Millions of Americans moved during the coronavirus pandemic, and one analysis says Ohio was among the top relocation destinations.
The Buckeye State ranked fourth in the nation in migration growth last year, and Springfield, Huber Heights and Miamisburg were among the state’s “leading growth” cities, according to data from U-Haul, the moving-truck rental company.
Due to COVID-19, some people decided to relocate for safety or financial reasons or to be closer to family.
“Obviously, this past year was very unique due to the COVID-19 pandemic and so many people (were) looking to move out of densely populated areas to less-crowded areas and/or move closer to family to care for them,” said Jeff Lockridge, manager of media and public relations with U-Haul International.
In 2020, Ohio ranked among the top five moving destinations for the first time in five years, according to U-Haul data.
The Buckeye State ranked third in the nation for net migration in 2015, the company said, but it tumbled to the 40th spot the following year.
Since then, Ohio has climbed the rankings. It was the 34th most popular destination in 2017; the 15th in 2018; and the 7th in 2019.
U-Haul determines the rankings by comparing the number of one-way trucks that enter a state, compared to the number of trucks that leave.
One-way U-Haul trips to Ohio increased 8% last year last year, while departures increased 7%, the company said.
U-Haul says its migration trends do not directly correlate to population or economic growth, but they suggest how effectively states and cities are attracting and maintaining residents.
There likely have been some temporary moves during the pandemic, like students moving in with their families and older adults moving in with children, said William Frey, senior fellow with the Metropolitan Policy Program at The Brookings Institution.
But the main driver of migration in the long term is jobs, Frey said, and migration patterns could change, depending based on how each region adapts to the post-pandemic economy.
About six in 10 adults who relocated during the pandemic said they moved in with family, including parents, in-laws or their adult children, according to a June 2020 survey by the Pew Research Center.
Other people moved in with friends or relocated to second homes or vacation homes, Pew said.
About 28% of adults who moved said they relocated primarily to reduce the risk of getting sick.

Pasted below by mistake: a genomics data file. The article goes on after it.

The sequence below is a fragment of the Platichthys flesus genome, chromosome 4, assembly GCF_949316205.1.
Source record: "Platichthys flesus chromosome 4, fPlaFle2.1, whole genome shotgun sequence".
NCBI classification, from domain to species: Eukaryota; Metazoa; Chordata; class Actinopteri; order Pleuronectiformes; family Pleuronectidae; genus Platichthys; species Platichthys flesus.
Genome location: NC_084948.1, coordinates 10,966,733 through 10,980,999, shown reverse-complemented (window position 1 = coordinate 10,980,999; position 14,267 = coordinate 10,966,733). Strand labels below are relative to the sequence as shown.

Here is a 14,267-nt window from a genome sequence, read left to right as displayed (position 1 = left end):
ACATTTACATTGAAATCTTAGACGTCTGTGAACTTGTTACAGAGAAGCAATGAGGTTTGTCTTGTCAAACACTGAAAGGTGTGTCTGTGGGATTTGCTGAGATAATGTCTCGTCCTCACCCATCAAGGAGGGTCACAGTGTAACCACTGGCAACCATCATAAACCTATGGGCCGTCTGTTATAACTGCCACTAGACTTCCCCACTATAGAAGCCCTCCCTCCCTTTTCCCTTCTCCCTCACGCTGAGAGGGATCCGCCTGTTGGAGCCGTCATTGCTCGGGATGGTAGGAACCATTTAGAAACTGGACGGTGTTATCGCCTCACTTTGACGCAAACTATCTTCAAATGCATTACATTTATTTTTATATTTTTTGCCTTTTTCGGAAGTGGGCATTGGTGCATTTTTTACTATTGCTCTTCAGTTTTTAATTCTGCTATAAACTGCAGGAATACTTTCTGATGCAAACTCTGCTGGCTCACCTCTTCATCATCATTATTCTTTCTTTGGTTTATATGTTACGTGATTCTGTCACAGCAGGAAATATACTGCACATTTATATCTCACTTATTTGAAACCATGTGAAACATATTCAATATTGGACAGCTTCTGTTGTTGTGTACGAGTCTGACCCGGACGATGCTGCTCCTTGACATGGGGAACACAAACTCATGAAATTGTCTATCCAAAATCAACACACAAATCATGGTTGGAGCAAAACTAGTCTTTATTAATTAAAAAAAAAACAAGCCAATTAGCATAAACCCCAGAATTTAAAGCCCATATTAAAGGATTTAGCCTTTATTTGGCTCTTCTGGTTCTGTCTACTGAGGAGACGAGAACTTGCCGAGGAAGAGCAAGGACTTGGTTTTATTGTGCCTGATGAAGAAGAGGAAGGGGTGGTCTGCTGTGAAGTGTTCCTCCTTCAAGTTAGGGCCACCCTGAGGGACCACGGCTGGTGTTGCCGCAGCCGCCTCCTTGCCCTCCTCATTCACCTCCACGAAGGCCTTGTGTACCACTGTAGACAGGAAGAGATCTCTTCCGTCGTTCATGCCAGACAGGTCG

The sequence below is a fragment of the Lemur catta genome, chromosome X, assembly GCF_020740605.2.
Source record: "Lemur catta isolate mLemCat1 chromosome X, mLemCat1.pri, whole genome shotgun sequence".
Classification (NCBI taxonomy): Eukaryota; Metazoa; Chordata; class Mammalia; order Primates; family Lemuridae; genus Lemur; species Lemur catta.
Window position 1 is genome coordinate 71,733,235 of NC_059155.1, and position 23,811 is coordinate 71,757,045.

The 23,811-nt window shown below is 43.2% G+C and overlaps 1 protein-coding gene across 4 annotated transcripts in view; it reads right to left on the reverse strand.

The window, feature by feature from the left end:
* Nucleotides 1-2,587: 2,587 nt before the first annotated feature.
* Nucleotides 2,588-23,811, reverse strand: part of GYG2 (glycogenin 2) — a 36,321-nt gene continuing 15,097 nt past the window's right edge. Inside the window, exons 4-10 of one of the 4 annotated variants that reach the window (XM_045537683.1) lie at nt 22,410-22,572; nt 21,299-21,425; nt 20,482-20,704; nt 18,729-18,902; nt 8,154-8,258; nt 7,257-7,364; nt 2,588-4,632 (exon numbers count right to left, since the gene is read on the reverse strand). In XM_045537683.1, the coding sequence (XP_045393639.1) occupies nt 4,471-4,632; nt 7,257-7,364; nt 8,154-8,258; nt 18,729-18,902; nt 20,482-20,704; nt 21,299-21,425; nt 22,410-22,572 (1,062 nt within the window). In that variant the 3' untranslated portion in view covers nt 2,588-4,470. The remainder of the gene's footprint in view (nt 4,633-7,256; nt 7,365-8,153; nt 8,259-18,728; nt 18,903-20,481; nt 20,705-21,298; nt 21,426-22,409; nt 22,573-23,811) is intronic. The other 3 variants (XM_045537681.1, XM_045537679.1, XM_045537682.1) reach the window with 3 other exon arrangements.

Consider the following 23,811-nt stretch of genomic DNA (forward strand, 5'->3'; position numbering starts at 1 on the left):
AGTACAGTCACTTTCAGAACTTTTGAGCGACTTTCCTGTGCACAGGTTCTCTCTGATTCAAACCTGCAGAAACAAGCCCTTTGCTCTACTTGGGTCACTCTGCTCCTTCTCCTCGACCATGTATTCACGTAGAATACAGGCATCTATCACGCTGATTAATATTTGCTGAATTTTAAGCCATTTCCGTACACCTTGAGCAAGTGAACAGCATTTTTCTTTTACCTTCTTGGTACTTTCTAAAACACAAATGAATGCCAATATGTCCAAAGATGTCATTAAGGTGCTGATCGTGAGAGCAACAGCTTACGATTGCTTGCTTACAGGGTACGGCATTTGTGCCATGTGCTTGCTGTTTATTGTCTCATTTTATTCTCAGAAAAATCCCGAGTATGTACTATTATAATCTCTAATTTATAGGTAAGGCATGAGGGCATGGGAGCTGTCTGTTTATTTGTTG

Other primary reasons for moving during COVID-19 included college campus closures (23% of respondents), desire to be with family (20%) and job losses and other financial concerns (18%).
U-Haul said last year Springfield, Miamisburg and Huber Heights were among Ohio’s high-growth migration cities.
Year-over-year, Miamisburg saw a 7% increase in arrivals and a 4% increase in departures, while Springfield saw a 22% increase in arrivals and a 14% increase in departures, said Lockridge, with U-Haul International.
Credit: JIM NOELKER
Credit: JIM NOELKER
Huber Heights experienced a 27% increase in arrivals and a 23% increase in departures, he said.
Huber Heights has seen steady population growth for multiple years, and the U-Haul data supports the city’s belief that investing in quality-of-life amenities reduces outmigration and attracts new residents, said Bryan Chodkowski, Huber Heights assistant city manager.
Huber Heights has a great location, situated along Interstate 70 and close to Interstate 75, which is a 5- to 10-minute drive from Wright-Patterson Air Force Base, Chodkowski said.
Huber Heights has a diverse local economy, strong local school districts, a vast array of housing choices and amenities like the Rose Music Center, Kroger Aquatic Center and a partnership with the Greater Dayton YMCA, he said.
Springfield is a great community to live in and raise a family, offering cultural amenities like museums, the symphony, indoor and outdoor entertainment venues, parks and greenspace and miles of bike trails, said Tom Franzen, Springfield’s assistant city manager and director of economic development.
The city has a rejuvenated downtown, featuring a new brewery, coffee shops, bakeries, restaurants and artist lofts, and it is home to beautiful architecture, he said.
Springfield welcome two new employers recently, Topre America and Silfex Inc., which created over 800 new jobs within roughly the last three years, Franzen said.
Established companies Speedway, Cascade, Konecranes and many others have seen steady growth, he said, and the city commission has offered significant incentives to attract developers and residential buyers to address a shortage of available housing.
“We’ve seen a major increase in new housing starts fueled by a couple of large housing developments, which began at the start of the pandemic,” he said.
Franzen said Bridgewater ― a Ryan Homes subdivision ― saw record home sales and first-of-their kind downtown townhomes called Center Street Townes also sold very quickly.
“Interest from residential developers remains robust with Redwood Apartments announcing their intentions to build a 94-unit development in 2021 and we’re currently working with other interested developers,” he said.
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